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US researchers experiment with charr-trout hybrid


July 28, 2016
By Quentin Dodd

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The hope is to grow a strain of Arctic charr in New York state so that Americans can buy charr produced domestically.

Staff, students and researchers at the State University of New York (SUNY) in the US northeast are hoping to produce a hybrid strain of charr that captures the key desirable characteristics of its disparate parents.

         Professor Dr John Foster, who chairs the Fisheries, Wildlife and Environmental Sciences Department at the college, said that the hybrid is the product of Arctic charr and brook trout cross-parenting.

         Paternal milt for the spawning comes from Arctic charr; the maternal eggs come from brook trout.

         Foster said that SUNY Cobleskill is mainly an academic college and the fish and aquaculture program there is targeted mainly at teaching and training students, in part through its fish-hatchery facilities.

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         He said though that those facilities have to pay for themselves and the research-and-development work they do, so the unit raises and sells about 10,000 lbs of cold-water fish while the warm-water side is used mostly for tilapia and tropical fish.

         Foster said that what he’s hoping to see is a strain of Arctic charr for sale in New York State that is born, bred and raised in that area, so that Americans can buy charr produced domestically rather than imported from Canada, Norway or Iceland.

         Foster explained that when he and others go into a store to buy Arctic charr, they want a fish that looks like an Arctic charr rather than being marked with vermiculations which make it look more like a trout. He also noted that charr sell for a much higher price than trout in the stores, making them more attractive to the aquaculture industry.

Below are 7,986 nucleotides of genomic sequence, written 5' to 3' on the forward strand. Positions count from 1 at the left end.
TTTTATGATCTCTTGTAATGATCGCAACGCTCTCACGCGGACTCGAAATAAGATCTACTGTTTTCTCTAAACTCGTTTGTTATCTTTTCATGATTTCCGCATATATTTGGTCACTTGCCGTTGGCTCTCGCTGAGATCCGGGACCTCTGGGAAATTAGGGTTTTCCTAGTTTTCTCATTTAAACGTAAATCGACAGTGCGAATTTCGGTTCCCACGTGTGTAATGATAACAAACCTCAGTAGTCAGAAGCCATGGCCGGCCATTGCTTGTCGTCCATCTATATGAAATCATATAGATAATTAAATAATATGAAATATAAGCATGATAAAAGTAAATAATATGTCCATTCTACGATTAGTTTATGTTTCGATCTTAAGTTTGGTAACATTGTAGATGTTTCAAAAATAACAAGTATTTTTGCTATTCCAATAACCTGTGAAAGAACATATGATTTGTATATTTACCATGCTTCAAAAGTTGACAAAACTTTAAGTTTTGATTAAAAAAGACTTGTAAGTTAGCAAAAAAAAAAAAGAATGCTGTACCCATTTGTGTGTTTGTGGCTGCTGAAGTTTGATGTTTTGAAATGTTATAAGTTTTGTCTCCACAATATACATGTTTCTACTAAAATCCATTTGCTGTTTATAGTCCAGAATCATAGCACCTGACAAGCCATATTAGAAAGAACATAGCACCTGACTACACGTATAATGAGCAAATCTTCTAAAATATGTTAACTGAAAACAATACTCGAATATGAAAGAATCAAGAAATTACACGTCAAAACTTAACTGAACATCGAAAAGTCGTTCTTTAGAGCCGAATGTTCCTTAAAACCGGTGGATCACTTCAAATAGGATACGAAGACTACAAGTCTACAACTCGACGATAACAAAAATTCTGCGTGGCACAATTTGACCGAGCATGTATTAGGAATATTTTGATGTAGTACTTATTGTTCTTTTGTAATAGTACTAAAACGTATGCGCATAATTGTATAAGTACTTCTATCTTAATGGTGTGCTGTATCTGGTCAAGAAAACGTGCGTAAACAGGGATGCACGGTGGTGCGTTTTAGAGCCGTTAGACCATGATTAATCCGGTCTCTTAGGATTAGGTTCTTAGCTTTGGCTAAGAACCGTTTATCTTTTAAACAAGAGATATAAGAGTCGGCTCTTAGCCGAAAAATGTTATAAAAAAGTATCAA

Problem is, said Foster, that charr will grow well in New York State but they have difficulty reproducing there in response to the light regimes and water temperatures experienced there. That’s where cross-parenting with the native brook trout comes in.

         Foster said the aquaculture unit at SUNY Cobleskill tried cross-breeding charr females with brook trout males. But that didn’t work as well as the other way round.

         He said that now the SUNY researchers have to work out a way to make sure that through interbreeding the hybrids don’t evolve into a fish that reverts over time to looking more like trout than the more pricey charr.

         That may prove to be a considerable challenge for the college team.

– Quentin Dodd


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